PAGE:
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2021/22 Taught Postgraduate Module Catalogue

SLSP5414M Debates on Disability Theory and Research

30 creditsClass Size: 20

Module manager: Dr Miro Griffiths

Taught: Semester 1 (Sep to Jan) View Timetable

Year running 2021/22

This module is not approved as an Elective


This module seeks to provide students with a comprehensive insight into the different theoretical approaches to disability, and so provide them with the necessary tools with which to critically evaluate societal responses to people with impairments, whether those be physical, sensory, cognitive or other. The course also provides students with an introduction to key methodological debates within Disability Studies and into the development of interdisciplinary perspectives in this field.

Learning outcomes
On completion of this Module students will be able to show evidence of ability to:

• Demonstrate an in-depth knowledge and understanding of key concepts, definitions and concerns relevant to the development of current theoretical perspectives on impairment and disability within the social sciences generally and disability studies in particular.

• Articulate a comprehensive knowledge of recent and current theoretical debates within the context of disability studies and understanding of the significance of different perspective with reference to the everyday experiences of disabled people and development of disability politics and policy in the UK and internationally.

• Demonstrate a comprehensive knowledge and understanding of recent theoretical developments within the general area of disability research and their significance with reference to the conceptualisation and practicalities of researching disability and disability related issues.

Skills outcomes
On completion of this module students will be able to demonstrate the following transferable skills:
a) research and reading skills (students are required to research, read and summarise material from a variety of sources: books, articles, internet, newspapers and other media).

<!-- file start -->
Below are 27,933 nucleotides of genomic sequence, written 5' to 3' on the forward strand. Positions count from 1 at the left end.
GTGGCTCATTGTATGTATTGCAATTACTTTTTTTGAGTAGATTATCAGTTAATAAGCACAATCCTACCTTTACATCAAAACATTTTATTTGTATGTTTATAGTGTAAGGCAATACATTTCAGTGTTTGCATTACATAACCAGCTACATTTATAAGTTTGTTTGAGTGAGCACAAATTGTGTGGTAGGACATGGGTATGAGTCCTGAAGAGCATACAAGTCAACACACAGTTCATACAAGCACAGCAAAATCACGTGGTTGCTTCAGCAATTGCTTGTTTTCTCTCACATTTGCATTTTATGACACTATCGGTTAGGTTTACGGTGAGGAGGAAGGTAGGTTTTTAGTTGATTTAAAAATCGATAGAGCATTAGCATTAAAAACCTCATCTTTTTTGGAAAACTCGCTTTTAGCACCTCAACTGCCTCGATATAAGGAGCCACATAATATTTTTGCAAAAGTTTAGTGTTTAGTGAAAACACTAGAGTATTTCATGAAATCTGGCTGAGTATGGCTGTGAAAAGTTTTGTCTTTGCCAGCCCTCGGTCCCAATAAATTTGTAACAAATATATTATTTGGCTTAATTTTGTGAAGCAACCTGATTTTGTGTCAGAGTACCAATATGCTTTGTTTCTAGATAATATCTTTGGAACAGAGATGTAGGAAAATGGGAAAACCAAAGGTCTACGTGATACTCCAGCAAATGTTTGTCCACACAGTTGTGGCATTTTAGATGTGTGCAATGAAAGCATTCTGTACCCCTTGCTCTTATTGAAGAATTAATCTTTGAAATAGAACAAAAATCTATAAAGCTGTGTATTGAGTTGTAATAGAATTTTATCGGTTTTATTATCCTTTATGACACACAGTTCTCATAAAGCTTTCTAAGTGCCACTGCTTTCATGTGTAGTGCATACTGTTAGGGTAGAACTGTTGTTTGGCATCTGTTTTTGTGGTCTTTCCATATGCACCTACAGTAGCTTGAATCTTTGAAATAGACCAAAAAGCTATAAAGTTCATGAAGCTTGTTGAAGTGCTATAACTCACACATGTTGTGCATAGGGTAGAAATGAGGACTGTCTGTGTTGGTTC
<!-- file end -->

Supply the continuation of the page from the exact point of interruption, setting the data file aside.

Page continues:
b) IT skills (students are required to access and download material from the internet)
c) writing skills (students are required to produce informal and formal assignments)
d) referencing skills (students are required to use academic references in their written work)
d) debating skills (students are required to discuss and debate controversial issues in weekly seminars)
e) presentational skills (students are required to present a relevant topic for discussion at weekly seminars)
f) formal and informal networking skills (students are encouraged to network and liaise with each other during a specified period built into the module timetable).


This module will consider various 'models’ of disability – 'individual', 'social', 'rights-based', 'relational' and 'bio-psychosocial' and consider how these models articulate or define 'disability' and how these models 'operate' (i.e. what they allow disabled people and their allies to 'do'). The module will also explore a range of theoretical perspectives in the field of Disability Studies, including Marxist/Neo-Marxist, Feminist and Post-Colonial, Foucauldian, Crip Theory (Butleresque) and Studies in Ableism approaches. The goal is to equip students with knowledge of key theoretical frameworks that have been and continue to be used to inform the design of disability research and to aid analysis within this field. Students will also be introduced to Literary and Legal approaches to disability, allowing then insights into the interdisciplinary character of disability research today.

A concern with understanding the emergence and development of 'disability politics' in the UK (predominantly), but also in the USA and internationally, will flow throughout the module. The issue of 'intersectionality' will be highlighted, with students encouraged to consider how disability intersects with other forms of oppression relating to 'race', gender, sexuality.

The final element of the module will focus on the key debates surrounding the development of Disability Studies methodologies, in particular 'emancipatory' research. The implications of these debates for disability research today will be explored.

Teaching methods

Delivery typeNumberLength hoursStudent hours
Private study hours267.00
Total Contact hours33.00
Total hours (100hr per 10 credits)300.00

Private study

Independent research, reading, essay plan (formative) and essay production.

Opportunities for Formative Feedback

Seminar participation, informal discussions, formative essay plan.

Methods of assessment

Assessment typeNotes% of formal assessment
Essay1 x 4,000 word essay100.00
Total percentage (Assessment Coursework)100.00

Normally resits will be assessed by the same methodology as the first attempt, unless otherwise stated

Reading list

The reading list is available from the Library website

Last updated: 04/10/2021


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